“Goodbye,” she whispers, the dream fading even as his palm still tingles on hers.

One Small Thing


     Ava opened her eyes, blinking into what was real. The morning light was emerging from the west, the sleeping shelter full of a pewter gray, the air lighter, less cold.  Finally, everyone in the shelter was quiet, no sleeping noises, no snores, only even, deep breaths.  Outside, she could hear the first shufflings of movement, some people already getting started with the day.

     She turned on her back, looked up at the ceiling, wiping away her tears.  She hated him.  No one should be able to give her so much pain.  No one should be able to leave her again and again as he did each time in the dream.  Maybe her twin wasn’t dead, but he might as well be.  Even in her fantasies, her imagination he left her. He never sought her out in the Source, the one place he had to be.  He didn’t search her out here, in life, calling to her, needing her.

     The light grew brighter—orange, gold—and Ava sat up in her cot, looking at the sleeping people all around her, some now starting to stir.  She blinked, shook her head.  Clutching her blanket, she knew she had to protect herself.  She didn’t want to feel the way she did in the dream, so needy, so desperate for his touch.  Ava realized that she had to protect herself from what she needed most.  Because she didn’t have it, and it never seemed she would.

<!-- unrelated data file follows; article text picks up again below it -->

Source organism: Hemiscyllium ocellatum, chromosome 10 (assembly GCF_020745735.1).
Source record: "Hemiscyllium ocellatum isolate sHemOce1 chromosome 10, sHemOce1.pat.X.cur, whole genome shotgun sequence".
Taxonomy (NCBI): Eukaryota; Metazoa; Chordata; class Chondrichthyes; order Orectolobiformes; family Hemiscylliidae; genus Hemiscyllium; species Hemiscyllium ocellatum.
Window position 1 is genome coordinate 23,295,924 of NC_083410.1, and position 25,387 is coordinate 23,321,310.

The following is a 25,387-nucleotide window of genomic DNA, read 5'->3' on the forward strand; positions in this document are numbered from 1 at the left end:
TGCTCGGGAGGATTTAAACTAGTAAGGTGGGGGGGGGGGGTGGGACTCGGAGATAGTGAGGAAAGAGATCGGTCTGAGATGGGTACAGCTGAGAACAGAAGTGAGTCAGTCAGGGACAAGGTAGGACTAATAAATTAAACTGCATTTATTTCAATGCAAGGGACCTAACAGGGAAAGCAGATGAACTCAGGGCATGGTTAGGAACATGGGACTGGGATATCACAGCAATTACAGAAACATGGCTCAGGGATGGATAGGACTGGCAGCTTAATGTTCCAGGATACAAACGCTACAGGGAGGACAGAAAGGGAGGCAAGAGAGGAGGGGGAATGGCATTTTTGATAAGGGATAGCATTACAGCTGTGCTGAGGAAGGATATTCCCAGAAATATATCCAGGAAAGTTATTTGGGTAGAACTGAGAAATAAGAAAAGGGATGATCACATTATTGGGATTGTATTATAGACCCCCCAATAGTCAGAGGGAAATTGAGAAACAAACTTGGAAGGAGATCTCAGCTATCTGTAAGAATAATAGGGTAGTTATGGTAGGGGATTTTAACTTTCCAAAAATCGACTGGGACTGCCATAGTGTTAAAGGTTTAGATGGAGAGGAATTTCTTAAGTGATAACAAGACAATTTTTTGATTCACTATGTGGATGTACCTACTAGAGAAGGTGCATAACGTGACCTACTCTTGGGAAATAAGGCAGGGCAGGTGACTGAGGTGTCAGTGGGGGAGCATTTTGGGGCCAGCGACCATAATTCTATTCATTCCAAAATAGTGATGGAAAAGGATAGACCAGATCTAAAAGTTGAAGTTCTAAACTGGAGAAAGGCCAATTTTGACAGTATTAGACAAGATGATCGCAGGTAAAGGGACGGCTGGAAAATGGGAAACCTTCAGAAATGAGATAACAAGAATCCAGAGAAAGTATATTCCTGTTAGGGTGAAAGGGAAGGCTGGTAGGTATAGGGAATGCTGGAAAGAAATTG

Throwing back the blanket, Ava swung her legs around, her feet on the smooth cool floor.  She had to forget about him.  She couldn’t keep  lugging around this terrible sadness.  She had to ignore the want and need that showed up in her dreams.  She had to push away the sorrow that always threatened to spill over.  She was a strong, capable woman, who didn’t need a man to make her whole.  She didn’t need her twin, her double, to make her life all right.  It didn’t matter that her power was incomplete as it served her no purpose or anyone else for that matter.  All she had to do was control herself, keep her age clear, on target.  She was twenty-five and she wouldn’t use her power again.